What is burglary habitation? Let’s start by learning what habitational burglary is.
What Exactly Is a Habitation Burglary?
Home invasion and burglary of habitation are equivalent words. Texas has even applied the law to force entry into a vehicle where someone is residing. It is a class A misdemeanor to break into a car that is not being used as a residence.
Not every residential burglary is a home invasion. Breaking and entering a building without authorization with the intent to conduct a severe crime can result in charges of burglary of a dwelling.
What is burglary habitation: What is the definition of burglary?
Burglary is typically defined as the illegal entry into virtually any structure (other than a home or business) with the intent of committing any crime other than theft or larceny. Unlike robberies, which involve the use of force or terror to take another person’s property, there is often no victim present during a burglary.
What distinguishes a criminal trespass from a burglary of habitation?
When someone intentionally enters or lingers on private property (land or a building) without the owner’s consent, it is considered criminal trespass in Texas. Trespassing can happen with or without the purpose of committing more crimes, unlike home burglaries.
The classification each receives in the Texas Criminal Code is another significant distinction between criminal trespass and burglary of habitation:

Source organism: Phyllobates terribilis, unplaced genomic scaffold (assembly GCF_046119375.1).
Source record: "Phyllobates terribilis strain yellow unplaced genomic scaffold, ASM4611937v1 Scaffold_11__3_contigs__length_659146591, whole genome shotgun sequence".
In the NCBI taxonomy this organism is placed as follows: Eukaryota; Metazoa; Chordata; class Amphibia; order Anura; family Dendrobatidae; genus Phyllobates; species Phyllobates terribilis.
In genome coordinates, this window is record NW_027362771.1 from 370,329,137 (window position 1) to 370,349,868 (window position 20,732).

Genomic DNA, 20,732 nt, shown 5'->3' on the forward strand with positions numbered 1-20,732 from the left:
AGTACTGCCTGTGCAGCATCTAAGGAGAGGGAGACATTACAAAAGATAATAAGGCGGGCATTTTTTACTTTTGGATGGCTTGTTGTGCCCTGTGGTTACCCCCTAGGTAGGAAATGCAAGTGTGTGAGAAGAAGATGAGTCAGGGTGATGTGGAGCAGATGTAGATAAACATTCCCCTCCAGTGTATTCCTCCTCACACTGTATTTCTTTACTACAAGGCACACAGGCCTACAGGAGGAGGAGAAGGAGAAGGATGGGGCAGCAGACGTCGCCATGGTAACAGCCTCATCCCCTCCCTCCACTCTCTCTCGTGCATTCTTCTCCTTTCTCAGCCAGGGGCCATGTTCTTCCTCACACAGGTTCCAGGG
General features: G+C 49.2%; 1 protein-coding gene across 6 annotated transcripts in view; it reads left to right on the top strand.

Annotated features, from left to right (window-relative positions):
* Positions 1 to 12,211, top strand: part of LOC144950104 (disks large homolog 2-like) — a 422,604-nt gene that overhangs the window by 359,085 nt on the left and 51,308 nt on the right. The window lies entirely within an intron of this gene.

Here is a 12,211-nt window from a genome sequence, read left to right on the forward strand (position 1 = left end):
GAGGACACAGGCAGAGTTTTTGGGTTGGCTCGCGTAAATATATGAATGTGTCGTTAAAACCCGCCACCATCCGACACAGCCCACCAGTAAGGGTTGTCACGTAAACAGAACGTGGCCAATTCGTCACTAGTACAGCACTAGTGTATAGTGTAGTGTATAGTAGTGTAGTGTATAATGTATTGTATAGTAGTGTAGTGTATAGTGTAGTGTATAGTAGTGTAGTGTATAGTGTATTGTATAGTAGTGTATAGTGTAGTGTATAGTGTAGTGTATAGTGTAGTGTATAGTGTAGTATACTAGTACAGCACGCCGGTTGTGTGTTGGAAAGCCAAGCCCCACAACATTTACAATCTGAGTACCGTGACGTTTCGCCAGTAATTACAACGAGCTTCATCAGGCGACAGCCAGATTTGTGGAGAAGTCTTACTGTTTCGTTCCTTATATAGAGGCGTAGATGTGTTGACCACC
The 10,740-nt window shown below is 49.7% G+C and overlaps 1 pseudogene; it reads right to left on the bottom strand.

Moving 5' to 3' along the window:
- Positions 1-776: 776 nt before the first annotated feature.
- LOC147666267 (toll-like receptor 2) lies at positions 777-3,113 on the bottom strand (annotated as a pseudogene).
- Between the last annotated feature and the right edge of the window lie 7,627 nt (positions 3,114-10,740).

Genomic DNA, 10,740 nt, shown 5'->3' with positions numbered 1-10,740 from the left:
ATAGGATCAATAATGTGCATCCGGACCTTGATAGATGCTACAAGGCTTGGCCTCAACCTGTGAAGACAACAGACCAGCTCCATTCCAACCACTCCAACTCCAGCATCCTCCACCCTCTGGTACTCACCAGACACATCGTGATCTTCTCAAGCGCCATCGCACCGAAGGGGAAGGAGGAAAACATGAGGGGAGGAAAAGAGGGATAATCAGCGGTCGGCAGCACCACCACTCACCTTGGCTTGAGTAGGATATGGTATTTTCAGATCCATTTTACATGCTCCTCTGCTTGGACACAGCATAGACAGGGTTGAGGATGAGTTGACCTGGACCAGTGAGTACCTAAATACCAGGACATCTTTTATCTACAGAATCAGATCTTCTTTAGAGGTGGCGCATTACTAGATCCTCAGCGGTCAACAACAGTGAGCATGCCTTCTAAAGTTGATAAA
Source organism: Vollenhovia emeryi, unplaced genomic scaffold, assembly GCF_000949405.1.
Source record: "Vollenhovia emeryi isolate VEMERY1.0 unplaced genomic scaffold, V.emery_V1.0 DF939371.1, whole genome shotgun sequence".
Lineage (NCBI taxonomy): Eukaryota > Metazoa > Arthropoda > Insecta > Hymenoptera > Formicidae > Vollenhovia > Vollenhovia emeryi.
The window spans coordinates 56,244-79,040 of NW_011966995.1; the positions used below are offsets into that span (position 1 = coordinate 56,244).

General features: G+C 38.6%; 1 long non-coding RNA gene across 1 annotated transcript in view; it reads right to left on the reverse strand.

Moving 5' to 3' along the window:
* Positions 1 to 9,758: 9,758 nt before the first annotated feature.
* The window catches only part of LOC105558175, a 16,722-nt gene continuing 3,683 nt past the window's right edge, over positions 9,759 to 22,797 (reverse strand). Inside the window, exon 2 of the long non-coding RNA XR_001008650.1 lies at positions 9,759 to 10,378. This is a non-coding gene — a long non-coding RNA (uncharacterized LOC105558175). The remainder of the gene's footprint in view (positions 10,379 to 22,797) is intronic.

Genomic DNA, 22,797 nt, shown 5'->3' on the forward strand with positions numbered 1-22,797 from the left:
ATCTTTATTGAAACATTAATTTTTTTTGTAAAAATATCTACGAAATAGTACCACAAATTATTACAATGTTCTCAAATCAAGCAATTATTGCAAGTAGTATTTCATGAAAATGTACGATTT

Burglary of habitation is a second-degree crime that carries a maximum $11,000 punishment and a maximum jail term of more than two years. If the defendant has a criminal history or uses a hazardous weapon while committing habitation burglary, the court may elevate the charge to a first-degree felony.
Criminal trespass is a class B misdemeanor punishable by up to 180 days in jail and a $3,000 fine.
What is burglary habitation: What Makes a Burglary?
Because state laws determine what constitutes a burglary, the elements of the crime may vary slightly from state to state.
The Model Penal Code and the majority of states utilize the same fundamental definition of burglary, which is:
- Unauthorized entrance and theft
- into a structure or occupied area
- with the intent to commit a crime there.
It’s critical to look more closely at each of those components, as they are all necessary for a burglary conviction to stand.
Protecting Your Home Against Potential Burglars and Thieves
Regardless of your existing area, if you are concerned about the general safety and security of your home, you should consider installing a smart home security system with cameras. Adding security to your home has never been easier with the right security cameras, DVR systems, and assistance from a professional company.
Security cameras and systems that are visible both inside and outside of a property are much more likely to dissuade potential thieves and burglars from targeting your home or place of business.
What is burglary habitation: Intrusion v. Force
Breaking into and entering a structure constitutes the first component of a burglary. There are two possible types of breaking-in: actual and constructive. Actual breaking entails using physical force, such as picking a lock or kicking a door in. Even opening a door that has been left slightly ajar would count as using very little force. Contrarily, constructive breaking entails approaches to entry that don’t necessitate the use of force, such as extortion or fraud.